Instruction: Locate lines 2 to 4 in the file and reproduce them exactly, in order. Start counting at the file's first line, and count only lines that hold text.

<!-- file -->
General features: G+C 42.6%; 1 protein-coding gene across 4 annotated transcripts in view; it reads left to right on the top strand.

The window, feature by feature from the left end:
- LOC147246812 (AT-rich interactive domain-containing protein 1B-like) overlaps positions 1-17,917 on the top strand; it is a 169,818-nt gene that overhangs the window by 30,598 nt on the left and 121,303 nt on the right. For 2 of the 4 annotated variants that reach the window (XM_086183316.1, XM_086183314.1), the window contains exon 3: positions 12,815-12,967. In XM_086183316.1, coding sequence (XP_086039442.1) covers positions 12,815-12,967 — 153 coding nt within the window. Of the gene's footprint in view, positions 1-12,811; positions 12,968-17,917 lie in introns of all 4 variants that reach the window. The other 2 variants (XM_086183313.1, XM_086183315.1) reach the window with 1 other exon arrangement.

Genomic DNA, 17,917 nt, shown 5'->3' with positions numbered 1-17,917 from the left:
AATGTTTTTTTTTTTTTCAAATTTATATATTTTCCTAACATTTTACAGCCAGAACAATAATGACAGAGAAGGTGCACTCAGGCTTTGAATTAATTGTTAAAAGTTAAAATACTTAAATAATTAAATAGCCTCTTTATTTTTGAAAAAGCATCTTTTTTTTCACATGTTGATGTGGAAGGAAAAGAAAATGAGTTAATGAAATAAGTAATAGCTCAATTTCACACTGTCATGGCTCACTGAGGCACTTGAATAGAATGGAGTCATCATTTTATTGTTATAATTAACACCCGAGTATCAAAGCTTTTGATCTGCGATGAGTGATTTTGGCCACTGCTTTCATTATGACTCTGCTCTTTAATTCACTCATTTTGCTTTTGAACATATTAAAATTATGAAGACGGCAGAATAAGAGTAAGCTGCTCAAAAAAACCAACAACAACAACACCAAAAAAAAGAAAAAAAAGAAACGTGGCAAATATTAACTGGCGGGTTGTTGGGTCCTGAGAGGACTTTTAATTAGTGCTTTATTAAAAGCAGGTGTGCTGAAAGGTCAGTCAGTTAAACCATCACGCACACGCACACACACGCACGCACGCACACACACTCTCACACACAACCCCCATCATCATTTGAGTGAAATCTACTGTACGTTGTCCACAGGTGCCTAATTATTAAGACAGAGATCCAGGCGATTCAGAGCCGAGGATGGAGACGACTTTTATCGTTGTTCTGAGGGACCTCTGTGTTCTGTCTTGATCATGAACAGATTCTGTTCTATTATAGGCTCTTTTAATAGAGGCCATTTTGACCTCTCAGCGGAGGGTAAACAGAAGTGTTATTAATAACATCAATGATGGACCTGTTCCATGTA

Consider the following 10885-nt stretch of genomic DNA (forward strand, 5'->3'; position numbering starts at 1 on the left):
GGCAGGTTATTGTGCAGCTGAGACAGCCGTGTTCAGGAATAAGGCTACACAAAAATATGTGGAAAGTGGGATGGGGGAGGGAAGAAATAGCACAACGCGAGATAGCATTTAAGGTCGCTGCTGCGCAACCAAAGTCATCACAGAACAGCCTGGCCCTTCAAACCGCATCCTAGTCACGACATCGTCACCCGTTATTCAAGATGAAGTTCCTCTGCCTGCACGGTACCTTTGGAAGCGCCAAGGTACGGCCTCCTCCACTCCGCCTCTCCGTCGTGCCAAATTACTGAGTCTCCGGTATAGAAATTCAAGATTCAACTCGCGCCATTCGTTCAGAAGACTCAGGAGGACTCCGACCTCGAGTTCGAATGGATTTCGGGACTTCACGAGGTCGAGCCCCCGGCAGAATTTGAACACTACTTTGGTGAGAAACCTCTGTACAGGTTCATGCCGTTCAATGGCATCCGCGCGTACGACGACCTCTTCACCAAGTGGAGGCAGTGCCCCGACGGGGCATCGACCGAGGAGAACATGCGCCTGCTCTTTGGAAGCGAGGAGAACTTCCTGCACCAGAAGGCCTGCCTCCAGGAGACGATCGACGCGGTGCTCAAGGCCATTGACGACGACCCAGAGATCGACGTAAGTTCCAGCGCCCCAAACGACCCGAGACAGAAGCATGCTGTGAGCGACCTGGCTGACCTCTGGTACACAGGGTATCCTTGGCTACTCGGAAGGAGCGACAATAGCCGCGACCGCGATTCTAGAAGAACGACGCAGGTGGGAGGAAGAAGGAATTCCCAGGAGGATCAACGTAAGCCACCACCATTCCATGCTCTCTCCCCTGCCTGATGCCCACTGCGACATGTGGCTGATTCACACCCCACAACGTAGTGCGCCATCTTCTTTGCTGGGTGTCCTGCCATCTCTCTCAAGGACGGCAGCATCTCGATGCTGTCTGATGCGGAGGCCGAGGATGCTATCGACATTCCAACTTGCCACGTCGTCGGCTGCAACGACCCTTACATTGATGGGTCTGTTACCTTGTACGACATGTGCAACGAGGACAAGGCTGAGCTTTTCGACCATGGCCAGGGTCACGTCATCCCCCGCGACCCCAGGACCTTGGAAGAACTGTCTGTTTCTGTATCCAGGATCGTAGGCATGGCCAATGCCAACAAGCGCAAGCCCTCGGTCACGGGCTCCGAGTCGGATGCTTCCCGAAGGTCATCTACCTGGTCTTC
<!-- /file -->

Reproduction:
The window, feature by feature from the left end:
- LOC147246812 (AT-rich interactive domain-containing protein 1B-like) overlaps positions 1-17,917 on the top strand; it is a 169,818-nt gene that overhangs the window by 30,598 nt on the left and 121,303 nt on the right. For 2 of the 4 annotated variants that reach the window (XM_086183316.1, XM_086183314.1), the window contains exon 3: positions 12,815-12,967. In XM_086183316.1, coding sequence (XP_086039442.1) covers positions 12,815-12,967 — 153 coding nt within the window. Of the gene's footprint in view, positions 1-12,811; positions 12,968-17,917 lie in introns of all 4 variants that reach the window. The other 2 variants (XM_086183313.1, XM_086183315.1) reach the window with 1 other exon arrangement.

Genomic DNA, 17,917 nt, shown 5'->3' with positions numbered 1-17,917 from the left: